• Cord Hamrick.

    Don’t worry.

    As the sheep, in search of real and meaty spiritual food, abandon dry wells, they will run to the well of living water.

    “Leonardo” speaks of things which “won the battle of the Reformation.” Has anyone “won?”

    Had there been such a victory, then there would have been but one Christian communion which emerged doctrinally unchanged from that battle, and it would have in within it a majority of all Christians, and they would be one in faith and morals.

    Hmm. Now that I think about it, there is such a communion: The Catholic Church.

    But I doubt that’s what Leonardo is thinking of when he says someone “won.” He seems to think the reformers (a term which itself, by implying change for the better, begs the question) won.

    The reformers won? Odd notion, that. Upon what objective criteria could they be judged to have “won?” They remain a minority of Christians worldwide, and no church within their tradition has not split a hundred times, and not even the most orthodox of the splintered groups retains the orthodoxy of faith and morals which was defined as orthodox at the time of their founding.

    The faith of Luther and the faith of Calvin is for all intents and purposes extinct from the earth, with their latter day inheritors maintaining their dissent from Catholicity but not the stringency on matters of faith and morals which they held to distinguish them from the bishops who remained in communion with Rome. If one wishes then to argue that the faiths of Luther and Calvin remain, one can only conclude that it is this dissent, this insistence on maintaining a distance from Rome, which is the identifying principle of those faiths. They’re not sure what the heck else they are, but whatever it is, it isn’t Catholic.

    And that’s no basis for a continuing orthodoxy on earth. Which is why, as the anti-Scriptural and profoundly newfangled doctrine of Sola Scriptura runs dry, as thoroughly debunked as communism, the groups founded upon it dwindle. The Donatists and the Montanists looked pretty good in their heyday, too.

    Where are they now?

    So don’t worry.

  • Bek

    Leonardo: “I.

  • William

    I’m thankful to Leonardo for driving home Mark Shea’s point about avoiding the Incarnation. How ironic that Leonardo would add to the scripture the phrase “the Word of God,” capitalize it as a title, and then interpret it as meaning the Bible. When in fact, the title Word of God is a person- Jesus. According to the Bible, the Logos is not an idea, but, by the humility of God, Divinity made human. If anything is to be proven, Leonardo is right, it is by the Word of God. That is, by the person of Christ, by the mystical body of Christ, by power of Christ given to his Apostles.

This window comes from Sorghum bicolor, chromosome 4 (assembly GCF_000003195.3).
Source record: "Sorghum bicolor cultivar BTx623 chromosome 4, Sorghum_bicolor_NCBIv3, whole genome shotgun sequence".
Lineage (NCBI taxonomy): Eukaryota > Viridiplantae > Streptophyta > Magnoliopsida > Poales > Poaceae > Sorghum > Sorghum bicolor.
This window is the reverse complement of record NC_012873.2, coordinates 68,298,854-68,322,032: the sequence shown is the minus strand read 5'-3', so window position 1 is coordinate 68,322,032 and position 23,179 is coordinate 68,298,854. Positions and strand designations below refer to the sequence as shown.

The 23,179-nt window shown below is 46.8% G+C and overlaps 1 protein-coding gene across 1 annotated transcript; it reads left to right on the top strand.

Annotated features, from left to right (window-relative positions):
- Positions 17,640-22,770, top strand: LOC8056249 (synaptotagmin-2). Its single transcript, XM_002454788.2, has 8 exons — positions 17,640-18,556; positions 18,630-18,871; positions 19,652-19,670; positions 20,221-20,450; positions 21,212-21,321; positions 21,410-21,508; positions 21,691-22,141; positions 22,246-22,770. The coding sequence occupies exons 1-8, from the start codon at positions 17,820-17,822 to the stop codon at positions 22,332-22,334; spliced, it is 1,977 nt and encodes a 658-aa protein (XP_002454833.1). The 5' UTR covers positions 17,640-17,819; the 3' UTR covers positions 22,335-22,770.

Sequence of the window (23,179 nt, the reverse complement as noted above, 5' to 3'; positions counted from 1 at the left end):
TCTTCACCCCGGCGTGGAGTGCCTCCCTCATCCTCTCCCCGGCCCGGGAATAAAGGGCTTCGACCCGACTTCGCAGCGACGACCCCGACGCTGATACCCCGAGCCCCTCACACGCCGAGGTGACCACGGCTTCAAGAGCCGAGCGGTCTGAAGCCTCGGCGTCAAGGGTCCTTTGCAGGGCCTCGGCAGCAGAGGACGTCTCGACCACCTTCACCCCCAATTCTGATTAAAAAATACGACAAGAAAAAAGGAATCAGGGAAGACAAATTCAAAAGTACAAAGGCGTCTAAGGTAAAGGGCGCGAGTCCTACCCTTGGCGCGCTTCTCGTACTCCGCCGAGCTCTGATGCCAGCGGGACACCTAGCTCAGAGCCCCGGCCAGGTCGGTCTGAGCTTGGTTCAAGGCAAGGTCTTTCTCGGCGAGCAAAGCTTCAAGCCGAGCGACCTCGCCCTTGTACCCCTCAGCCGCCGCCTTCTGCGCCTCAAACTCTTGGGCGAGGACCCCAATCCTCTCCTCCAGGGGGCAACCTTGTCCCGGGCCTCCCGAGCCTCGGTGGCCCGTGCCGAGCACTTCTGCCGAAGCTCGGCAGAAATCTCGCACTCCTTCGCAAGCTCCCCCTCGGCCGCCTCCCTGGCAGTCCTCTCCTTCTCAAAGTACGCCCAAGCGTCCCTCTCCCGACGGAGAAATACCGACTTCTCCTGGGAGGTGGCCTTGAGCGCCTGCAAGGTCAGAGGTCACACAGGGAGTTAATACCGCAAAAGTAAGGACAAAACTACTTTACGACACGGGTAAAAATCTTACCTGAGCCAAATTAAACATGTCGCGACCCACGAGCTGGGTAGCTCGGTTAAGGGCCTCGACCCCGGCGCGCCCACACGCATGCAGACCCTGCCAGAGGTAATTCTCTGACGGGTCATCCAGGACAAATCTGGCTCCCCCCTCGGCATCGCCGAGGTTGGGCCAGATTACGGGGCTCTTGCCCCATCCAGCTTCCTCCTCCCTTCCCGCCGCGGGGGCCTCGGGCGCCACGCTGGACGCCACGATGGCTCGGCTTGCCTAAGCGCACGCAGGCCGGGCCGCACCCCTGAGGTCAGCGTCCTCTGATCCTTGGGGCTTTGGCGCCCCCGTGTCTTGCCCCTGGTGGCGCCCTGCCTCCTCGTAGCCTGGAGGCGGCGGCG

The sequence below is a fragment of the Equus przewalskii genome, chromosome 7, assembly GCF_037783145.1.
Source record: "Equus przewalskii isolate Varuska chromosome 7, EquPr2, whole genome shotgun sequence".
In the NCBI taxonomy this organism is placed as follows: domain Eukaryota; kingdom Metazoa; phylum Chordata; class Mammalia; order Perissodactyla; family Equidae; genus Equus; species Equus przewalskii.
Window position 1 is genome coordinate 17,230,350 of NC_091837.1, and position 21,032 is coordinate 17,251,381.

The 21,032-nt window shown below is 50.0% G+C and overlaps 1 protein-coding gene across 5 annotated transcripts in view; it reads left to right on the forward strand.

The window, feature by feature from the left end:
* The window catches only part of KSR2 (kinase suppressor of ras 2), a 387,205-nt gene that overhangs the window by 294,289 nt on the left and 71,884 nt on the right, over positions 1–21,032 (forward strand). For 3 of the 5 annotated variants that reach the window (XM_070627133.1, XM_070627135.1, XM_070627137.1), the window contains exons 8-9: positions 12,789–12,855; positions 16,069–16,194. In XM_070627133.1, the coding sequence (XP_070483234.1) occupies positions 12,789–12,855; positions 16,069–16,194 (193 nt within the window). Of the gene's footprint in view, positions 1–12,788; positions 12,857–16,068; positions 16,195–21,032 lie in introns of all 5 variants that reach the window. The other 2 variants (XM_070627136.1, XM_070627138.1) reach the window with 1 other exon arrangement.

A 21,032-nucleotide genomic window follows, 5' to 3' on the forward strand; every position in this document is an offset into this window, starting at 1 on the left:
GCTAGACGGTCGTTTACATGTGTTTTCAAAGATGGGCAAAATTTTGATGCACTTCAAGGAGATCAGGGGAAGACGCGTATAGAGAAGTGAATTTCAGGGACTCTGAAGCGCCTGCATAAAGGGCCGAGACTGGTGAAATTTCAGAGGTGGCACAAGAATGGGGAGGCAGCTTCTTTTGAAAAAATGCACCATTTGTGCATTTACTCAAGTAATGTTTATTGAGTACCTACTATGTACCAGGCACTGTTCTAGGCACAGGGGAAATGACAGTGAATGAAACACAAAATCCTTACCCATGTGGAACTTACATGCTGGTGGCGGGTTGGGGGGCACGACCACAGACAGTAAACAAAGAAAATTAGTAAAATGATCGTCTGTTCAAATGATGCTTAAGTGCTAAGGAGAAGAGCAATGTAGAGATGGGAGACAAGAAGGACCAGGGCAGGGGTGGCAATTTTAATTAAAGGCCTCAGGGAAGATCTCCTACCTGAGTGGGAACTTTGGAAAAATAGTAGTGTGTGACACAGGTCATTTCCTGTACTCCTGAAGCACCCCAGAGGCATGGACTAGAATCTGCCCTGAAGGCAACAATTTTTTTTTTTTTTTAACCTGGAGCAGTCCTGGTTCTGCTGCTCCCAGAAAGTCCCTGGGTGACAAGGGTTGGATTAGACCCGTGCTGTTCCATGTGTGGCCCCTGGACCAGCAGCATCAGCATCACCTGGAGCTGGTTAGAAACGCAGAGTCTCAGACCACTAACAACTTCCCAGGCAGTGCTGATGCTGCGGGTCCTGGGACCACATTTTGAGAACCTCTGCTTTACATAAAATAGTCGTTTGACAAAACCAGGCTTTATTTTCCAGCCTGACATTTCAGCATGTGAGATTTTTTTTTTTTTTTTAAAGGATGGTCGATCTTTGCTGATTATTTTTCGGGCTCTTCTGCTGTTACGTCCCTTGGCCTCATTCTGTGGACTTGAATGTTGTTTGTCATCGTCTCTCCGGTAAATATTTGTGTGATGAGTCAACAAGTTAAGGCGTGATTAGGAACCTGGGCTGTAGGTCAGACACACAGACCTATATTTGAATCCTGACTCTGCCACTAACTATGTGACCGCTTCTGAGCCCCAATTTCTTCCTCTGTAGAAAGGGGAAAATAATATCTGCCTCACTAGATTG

• Brennan


    (By the way, your name points you to one particular Church, and it’s not the Baptists). I appreciate you taking the time and having the guts to post what you did on a Catholic website.

    You write:

    “When I say the right of private judgment, I mean that every individual Christian has a right to judge for himself by the Word of God, whether that which is put before him as religious truth, is God’s truth, or is not.”

    As others have noted, how was this even possible, not only in New Testament times, but through most of Christian history when large numbers of people could not read, and even if they could, would certainly not be able to buy a Bible from the local bookstore prior to the printing press?

    “And when I say the necessity of private judgment, I mean this,

  • twb

    The tendency, even the drive, to interpret all of reality by a specific set of rules is hardly reserved to Protestants. It’s amazing, when you really start paying attention, how much of religion, philosophy, and general blather revolves around the motif of “I have figured it out” – reducing the world to a set of rules *I* understand. Whether it’s Sola Scriptura, the Inevitablity of Economic History, the Worldwide Jewish Conspiracy, the Will Of God As Recorded By One Guy In This One Book, or some other fetish, it’s a very common human madness. Really, going all the way back to the garden. We are far too often too confident in our personal, individual definitions of ultimate reality.

  • bob

    30,000 Protestant faiths in the US all making different claims on and interpretations of scripture. If a Christian rejects the teaching authority of the Catholic Church, how then does one decide which of the 30,000 to go to for instruction? When I see a new, well built, plenty of parking, good marketing, bring your java to Sunday service, Protestant church go up in my area, all the other older, stale mainline Protestant churches in the area empty out and close and all the Protestant’s go to the new church. Until of course, the newest, nicest, latest and greatest Protestant church opens up, and the flock heads to these greener pastures. It seems that the theology, scripture interpretation, etc. doesn’t really matter. It’s all about the facilities and “Jesus my way.”

    I’ll challenge Protestant friends with: “The major differnece between your new church and my Catholic Church across the street is that Jesus’ body and blood, soul and divinity is fully present in the Catholic Church, and He is not in your church. would like to discuss this?”

    The Catholic Church is built on Rock, not on sand.

  • Joshua Chamberlain